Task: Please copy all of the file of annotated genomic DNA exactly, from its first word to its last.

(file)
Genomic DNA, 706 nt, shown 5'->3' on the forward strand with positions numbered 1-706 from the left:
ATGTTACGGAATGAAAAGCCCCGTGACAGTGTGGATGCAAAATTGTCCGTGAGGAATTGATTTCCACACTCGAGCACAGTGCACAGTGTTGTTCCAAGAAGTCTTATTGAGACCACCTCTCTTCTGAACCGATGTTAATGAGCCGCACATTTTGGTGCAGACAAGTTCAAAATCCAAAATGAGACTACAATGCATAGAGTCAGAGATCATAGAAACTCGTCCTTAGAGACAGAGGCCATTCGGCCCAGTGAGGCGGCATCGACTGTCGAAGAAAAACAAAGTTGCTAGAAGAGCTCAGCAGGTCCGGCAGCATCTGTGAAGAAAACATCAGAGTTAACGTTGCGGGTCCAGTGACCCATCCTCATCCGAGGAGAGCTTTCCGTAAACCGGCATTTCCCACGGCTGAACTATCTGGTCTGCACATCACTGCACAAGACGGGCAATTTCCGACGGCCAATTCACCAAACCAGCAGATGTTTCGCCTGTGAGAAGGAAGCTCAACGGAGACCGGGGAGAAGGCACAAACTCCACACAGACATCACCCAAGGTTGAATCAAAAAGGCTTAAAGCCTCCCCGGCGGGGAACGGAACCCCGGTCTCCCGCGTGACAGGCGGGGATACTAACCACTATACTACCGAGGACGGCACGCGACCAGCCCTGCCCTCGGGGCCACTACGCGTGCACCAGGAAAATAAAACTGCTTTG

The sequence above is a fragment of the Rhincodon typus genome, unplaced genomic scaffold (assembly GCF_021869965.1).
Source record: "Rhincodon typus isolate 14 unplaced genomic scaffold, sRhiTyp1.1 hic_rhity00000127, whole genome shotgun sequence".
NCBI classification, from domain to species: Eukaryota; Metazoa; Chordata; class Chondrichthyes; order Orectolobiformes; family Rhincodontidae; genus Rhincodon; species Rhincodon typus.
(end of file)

Genomic DNA, 706 nt, shown 5'->3' on the forward strand with positions numbered 1-706 from the left:
ATGTTACGGAATGAAAAGCCCCGTGACAGTGTGGATGCAAAATTGTCCGTGAGGAATTGATTTCCACACTCGAGCACAGTGCACAGTGTTGTTCCAAGAAGTCTTATTGAGACCACCTCTCTTCTGAACCGATGTTAATGAGCCGCACATTTTGGTGCAGACAAGTTCAAAATCCAAAATGAGACTACAATGCATAGAGTCAGAGATCATAGAAACTCGTCCTTAGAGACAGAGGCCATTCGGCCCAGTGAGGCGGCATCGACTGTCGAAGAAAAACAAAGTTGCTAGAAGAGCTCAGCAGGTCCGGCAGCATCTGTGAAGAAAACATCAGAGTTAACGTTGCGGGTCCAGTGACCCATCCTCATCCGAGGAGAGCTTTCCGTAAACCGGCATTTCCCACGGCTGAACTATCTGGTCTGCACATCACTGCACAAGACGGGCAATTTCCGACGGCCAATTCACCAAACCAGCAGATGTTTCGCCTGTGAGAAGGAAGCTCAACGGAGACCGGGGAGAAGGCACAAACTCCACACAGACATCACCCAAGGTTGAATCAAAAAGGCTTAAAGCCTCCCCGGCGGGGAACGGAACCCCGGTCTCCCGCGTGACAGGCGGGGATACTAACCACTATACTACCGAGGACGGCACGCGACCAGCCCTGCCCTCGGGGCCACTACGCGTGCACCAGGAAAATAAAACTGCTTTG

The sequence above is a fragment of the Rhincodon typus genome, unplaced genomic scaffold (assembly GCF_021869965.1).
Source record: "Rhincodon typus isolate 14 unplaced genomic scaffold, sRhiTyp1.1 hic_rhity00000127, whole genome shotgun sequence".
NCBI classification, from domain to species: Eukaryota; Metazoa; Chordata; class Chondrichthyes; order Orectolobiformes; family Rhincodontidae; genus Rhincodon; species Rhincodon typus.